While we do look at those areas, we are really looking at the student's occupational demands every day. That's what we're focusing on. That's what we're trying to improve on and make the student more independent. So student occupational demands, I think that's a great terminology are a great term to add to your dictionary. And when it comes to student occupational demands and technology, there are three areas that the researchers identified that students really have to use technology nowadays. Those three demands that are now regularly presenting themselves for students, include reading and accessing digital textbooks, partaking in computer-based testing, and also simply just completing online or word-based activities. That can be anything from playing an academic game on the computer to maybe writing a three-page essay on a Word document that can also be putting together a PowerPoint show for you to present in class.

Each of those is an example of assignments that happen more and more on the computer these days, as opposed to maybe even a few years ago. And that then leads to the next point that they make in the background review of this article, and that is that just about like everything, the earlier you start, the better. And so the earlier that you introduced touch keyboarding instruction, the better because they find that it does allow for higher-level keyboarding, as the student gets older. No surprise there, right, the earlier you start something, hopefully, the better you will be in the long term. Now, one thing that I was really hoping to get from this article were some established norms as to when kids should start typing, maybe what speeds that they should be typing out, what age and you know what, it just isn't out there yet. The authors note that there is no real standardized assessment to measure words per minute and that over the years studies have found varied results, partially because there isn't a standardized way to measure this. For example, one study found that students' grades first to third, average nine words per minute, while another study found that second graders average five words per minute. I mean, yeah, that's only four words per minute, but that's a 50%, actually, almost 100% increase from five to nine, right?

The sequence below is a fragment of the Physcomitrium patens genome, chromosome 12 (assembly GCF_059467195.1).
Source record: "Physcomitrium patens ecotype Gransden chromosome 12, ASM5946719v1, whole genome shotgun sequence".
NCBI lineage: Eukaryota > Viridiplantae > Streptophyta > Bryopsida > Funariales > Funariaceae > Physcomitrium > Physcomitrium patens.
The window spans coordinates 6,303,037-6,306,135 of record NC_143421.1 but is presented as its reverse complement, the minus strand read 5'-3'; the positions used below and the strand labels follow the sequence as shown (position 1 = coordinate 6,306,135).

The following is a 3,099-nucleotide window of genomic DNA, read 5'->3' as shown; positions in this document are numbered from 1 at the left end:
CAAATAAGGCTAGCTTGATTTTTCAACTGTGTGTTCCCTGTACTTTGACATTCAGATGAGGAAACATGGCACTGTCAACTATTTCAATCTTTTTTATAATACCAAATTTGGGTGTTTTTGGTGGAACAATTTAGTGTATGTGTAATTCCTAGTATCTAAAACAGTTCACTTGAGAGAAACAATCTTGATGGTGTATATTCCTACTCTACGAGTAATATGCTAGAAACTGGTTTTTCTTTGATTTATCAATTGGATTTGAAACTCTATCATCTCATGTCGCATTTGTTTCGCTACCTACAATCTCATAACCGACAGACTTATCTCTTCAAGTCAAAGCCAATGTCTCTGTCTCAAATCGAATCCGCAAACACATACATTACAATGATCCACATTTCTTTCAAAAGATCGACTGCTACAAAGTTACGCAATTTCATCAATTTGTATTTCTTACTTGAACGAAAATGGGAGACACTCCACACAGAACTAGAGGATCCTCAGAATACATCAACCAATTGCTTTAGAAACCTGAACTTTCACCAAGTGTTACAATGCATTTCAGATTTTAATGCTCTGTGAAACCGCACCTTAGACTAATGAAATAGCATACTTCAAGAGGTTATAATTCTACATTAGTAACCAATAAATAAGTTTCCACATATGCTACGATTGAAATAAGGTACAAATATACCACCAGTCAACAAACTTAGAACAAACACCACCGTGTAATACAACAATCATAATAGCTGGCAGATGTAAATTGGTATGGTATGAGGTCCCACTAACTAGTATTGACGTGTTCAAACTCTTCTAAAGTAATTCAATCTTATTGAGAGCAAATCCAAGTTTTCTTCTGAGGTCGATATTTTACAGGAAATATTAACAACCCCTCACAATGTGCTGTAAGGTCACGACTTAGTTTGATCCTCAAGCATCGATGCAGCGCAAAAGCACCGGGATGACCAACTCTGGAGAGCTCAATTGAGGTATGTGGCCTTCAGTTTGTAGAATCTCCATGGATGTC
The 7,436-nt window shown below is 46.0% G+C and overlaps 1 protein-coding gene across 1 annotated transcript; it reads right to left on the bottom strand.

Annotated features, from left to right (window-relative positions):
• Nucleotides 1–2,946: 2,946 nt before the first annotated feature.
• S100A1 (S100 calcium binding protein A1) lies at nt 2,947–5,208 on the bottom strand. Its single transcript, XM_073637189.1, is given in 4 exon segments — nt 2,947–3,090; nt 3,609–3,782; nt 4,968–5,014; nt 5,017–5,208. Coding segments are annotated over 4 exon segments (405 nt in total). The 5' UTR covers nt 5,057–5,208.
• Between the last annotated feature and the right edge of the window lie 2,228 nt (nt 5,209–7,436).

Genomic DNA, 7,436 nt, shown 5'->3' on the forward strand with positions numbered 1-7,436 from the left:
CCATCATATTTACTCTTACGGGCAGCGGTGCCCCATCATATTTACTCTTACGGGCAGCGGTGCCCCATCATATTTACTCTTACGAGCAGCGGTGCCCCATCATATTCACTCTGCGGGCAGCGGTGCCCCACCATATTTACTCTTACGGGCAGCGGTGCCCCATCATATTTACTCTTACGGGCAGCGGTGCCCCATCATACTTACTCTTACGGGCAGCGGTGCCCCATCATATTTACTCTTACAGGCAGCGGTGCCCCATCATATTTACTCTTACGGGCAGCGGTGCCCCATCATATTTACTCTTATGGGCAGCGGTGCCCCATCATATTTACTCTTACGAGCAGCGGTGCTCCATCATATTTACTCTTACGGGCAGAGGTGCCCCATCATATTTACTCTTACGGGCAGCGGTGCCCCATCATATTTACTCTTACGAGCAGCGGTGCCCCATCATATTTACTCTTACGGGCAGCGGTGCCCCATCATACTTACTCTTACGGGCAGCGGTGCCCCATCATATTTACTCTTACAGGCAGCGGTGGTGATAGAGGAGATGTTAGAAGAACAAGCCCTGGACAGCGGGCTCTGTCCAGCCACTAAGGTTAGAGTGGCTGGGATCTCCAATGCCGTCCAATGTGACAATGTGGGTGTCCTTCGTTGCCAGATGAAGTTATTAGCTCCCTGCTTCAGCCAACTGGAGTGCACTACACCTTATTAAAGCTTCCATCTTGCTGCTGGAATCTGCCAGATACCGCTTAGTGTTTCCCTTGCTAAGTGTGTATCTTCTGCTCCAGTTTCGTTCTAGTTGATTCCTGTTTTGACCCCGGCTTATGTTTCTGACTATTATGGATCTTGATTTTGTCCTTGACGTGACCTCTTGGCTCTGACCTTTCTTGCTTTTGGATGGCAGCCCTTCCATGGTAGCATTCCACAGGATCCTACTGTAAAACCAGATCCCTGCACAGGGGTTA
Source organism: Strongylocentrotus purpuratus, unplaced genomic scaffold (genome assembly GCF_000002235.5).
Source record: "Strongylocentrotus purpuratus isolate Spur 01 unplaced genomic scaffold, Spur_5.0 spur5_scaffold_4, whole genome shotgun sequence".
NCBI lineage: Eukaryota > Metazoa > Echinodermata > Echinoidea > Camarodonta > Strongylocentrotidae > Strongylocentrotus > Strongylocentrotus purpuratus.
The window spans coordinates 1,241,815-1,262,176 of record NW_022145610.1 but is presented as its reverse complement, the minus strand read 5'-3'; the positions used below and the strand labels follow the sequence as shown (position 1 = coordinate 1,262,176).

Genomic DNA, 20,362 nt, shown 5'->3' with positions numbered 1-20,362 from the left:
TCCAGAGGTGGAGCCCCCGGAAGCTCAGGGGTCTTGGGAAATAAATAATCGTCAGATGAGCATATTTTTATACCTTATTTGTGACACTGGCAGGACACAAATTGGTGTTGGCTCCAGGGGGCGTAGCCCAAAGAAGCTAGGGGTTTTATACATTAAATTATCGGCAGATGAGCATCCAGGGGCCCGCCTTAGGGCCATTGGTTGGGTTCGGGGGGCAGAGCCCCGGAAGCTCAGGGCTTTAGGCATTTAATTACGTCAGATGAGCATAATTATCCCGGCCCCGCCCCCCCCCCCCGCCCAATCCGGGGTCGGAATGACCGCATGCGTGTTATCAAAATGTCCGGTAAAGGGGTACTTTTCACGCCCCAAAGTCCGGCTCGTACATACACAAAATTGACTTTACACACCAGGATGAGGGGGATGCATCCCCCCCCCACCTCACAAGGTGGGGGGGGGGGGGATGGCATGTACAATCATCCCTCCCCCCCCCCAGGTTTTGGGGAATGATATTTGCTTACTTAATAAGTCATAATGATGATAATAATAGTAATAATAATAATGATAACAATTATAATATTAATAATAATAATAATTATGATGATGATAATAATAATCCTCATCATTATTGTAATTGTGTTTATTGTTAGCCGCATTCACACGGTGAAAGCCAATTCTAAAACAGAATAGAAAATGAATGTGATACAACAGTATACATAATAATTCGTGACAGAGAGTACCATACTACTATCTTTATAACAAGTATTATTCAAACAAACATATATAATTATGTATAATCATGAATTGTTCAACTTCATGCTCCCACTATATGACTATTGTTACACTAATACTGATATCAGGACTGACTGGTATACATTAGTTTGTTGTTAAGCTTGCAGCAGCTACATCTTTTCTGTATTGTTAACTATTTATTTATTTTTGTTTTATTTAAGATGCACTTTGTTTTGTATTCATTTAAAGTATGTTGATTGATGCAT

Furthermore, a third study found that third-graders type up to 30 words per minute. That's a huge difference. That's like a 300% increase from the nine words per minute. So it's just very up in the air right now, as far as what is a norm for a student to be typing. It's also not known when a student should be using touch typing, versus a one-finger hunt and peck method. However, one thing has been pretty consistent as far as what the research has shown. And that is that, in order for a kid to actually use typing effectively, they need to be introduced to typing prior to the grade level where the computers are expected to be used for that academic work. And I think that is pretty common sense. But you never know that we need to actually teach someone how to use something before we expect them to actually use it to complete a project. So yeah, you know, for a lot of OTs out there, you're listening to this, and you're like, "Oh my gosh, this is the same thing with handwriting, right?" We expect them to come into kindergarten expecting them to know how to write their name, and to write all their letters, but no one's ever shown them how to, you know, use a pencil to draw some simple shapes, let alone show them how to form letter A. I think that that has simply frustrated many OTs and teachers alike. Speaking of frustration, let's go ahead and dive into what the Common Core State Standards say. Yeah, I went there. Just kidding. But Alright, so Common Core State Standards.

It isn't until about the third grade, that students are actually expected to do typing and produce published writing with technology. That's when you first see typing or keyboarding, within the Common Core State Standards. However, once you get to the fourth grade, it does state that a fourth grader should publish one page in a single sitting as a fourth-grader, and two pages in a single sitting as a fifth-grader. That's quite a bit of writing. I mean, especially if you haven't been taught how to touch type, and you're trying to search for letters as you write. I don't know exactly how many characters are on a single page, maybe if I highlight my document that I'm looking at right now, I can figure that out. But it's hundreds. So that's a lot of looking around a keyboard trying to find the right character that you need and the punctuation and whatnot. So if you're not touched typing, or even at least familiar with a keyboard, that can be tricky, and can probably also be a little overwhelming, I would imagine. And that then brings us back to the different ways of how students actually type. The researchers pointed out five main methods.